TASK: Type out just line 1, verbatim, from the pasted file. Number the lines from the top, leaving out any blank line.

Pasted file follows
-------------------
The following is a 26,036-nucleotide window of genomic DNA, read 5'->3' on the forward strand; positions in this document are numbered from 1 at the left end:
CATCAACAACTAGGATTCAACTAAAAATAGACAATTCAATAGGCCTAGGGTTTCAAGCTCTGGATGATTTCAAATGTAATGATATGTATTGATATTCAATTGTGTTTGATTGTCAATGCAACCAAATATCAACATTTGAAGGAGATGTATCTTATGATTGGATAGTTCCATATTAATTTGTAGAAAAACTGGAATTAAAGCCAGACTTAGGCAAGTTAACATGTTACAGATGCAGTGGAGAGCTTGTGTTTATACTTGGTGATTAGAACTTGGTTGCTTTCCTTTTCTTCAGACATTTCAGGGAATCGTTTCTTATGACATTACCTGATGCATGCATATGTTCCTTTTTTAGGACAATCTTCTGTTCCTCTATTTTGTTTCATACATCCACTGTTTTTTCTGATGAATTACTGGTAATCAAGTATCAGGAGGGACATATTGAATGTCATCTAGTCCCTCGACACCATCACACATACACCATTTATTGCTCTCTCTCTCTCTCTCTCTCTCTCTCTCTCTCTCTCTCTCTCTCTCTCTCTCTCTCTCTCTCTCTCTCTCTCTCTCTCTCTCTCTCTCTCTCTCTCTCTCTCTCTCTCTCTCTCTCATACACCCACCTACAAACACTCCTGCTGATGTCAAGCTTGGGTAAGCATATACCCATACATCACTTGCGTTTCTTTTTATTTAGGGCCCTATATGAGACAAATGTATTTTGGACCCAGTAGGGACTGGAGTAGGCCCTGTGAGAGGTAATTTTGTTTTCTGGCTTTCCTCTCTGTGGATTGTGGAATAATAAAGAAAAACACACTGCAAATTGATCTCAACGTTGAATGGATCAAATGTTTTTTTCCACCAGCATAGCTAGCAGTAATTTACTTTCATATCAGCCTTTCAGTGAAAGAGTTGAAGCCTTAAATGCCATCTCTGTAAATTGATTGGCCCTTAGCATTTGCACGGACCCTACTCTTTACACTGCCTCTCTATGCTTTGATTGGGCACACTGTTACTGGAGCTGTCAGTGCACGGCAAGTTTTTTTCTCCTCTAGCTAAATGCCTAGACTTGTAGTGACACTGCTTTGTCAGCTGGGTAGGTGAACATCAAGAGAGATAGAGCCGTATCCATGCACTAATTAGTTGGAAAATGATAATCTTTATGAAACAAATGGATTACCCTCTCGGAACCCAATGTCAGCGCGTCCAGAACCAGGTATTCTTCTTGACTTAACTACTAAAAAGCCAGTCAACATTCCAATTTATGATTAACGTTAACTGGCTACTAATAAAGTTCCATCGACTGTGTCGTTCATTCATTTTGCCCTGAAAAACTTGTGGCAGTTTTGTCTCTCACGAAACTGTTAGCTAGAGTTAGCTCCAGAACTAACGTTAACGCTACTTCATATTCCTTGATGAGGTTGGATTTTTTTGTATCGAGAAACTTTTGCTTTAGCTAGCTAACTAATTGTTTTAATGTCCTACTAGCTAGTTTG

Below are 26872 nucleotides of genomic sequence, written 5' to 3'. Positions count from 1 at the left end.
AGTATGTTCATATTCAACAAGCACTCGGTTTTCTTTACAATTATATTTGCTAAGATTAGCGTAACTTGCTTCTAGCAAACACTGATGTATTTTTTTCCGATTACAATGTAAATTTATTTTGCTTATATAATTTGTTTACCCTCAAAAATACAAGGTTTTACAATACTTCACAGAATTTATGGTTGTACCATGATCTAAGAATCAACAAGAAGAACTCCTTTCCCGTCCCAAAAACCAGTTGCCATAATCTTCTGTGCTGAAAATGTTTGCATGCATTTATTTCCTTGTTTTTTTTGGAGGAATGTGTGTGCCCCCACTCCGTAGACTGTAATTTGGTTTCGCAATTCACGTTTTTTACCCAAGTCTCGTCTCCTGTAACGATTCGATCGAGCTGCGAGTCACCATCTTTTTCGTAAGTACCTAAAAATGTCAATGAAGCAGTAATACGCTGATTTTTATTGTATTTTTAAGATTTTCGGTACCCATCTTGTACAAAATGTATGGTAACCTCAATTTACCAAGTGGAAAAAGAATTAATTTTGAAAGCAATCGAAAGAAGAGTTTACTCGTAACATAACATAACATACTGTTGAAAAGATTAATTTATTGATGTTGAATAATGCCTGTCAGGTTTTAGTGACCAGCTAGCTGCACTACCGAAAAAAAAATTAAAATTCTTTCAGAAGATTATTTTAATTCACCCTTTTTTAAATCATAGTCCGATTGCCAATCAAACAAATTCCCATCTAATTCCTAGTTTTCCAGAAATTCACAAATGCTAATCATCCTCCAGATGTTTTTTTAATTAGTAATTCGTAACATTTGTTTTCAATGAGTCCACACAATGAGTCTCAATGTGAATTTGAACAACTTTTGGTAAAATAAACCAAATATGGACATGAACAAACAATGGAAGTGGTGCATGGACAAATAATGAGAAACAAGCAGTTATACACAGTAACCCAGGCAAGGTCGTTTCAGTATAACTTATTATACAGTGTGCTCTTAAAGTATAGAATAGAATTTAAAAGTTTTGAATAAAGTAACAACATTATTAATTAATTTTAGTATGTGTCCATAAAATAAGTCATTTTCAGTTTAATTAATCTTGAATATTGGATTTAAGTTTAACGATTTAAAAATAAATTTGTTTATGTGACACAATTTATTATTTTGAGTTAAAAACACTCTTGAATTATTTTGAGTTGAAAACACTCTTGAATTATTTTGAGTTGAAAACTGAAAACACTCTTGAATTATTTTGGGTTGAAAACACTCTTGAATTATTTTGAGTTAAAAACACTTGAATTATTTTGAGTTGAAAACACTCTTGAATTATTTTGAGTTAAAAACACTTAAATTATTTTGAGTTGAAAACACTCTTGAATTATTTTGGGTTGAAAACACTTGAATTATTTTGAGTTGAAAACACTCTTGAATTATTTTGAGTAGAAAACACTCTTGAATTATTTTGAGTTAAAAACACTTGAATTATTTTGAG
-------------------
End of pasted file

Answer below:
The following is a 26,036-nucleotide window of genomic DNA, read 5'->3' on the forward strand; positions in this document are numbered from 1 at the left end: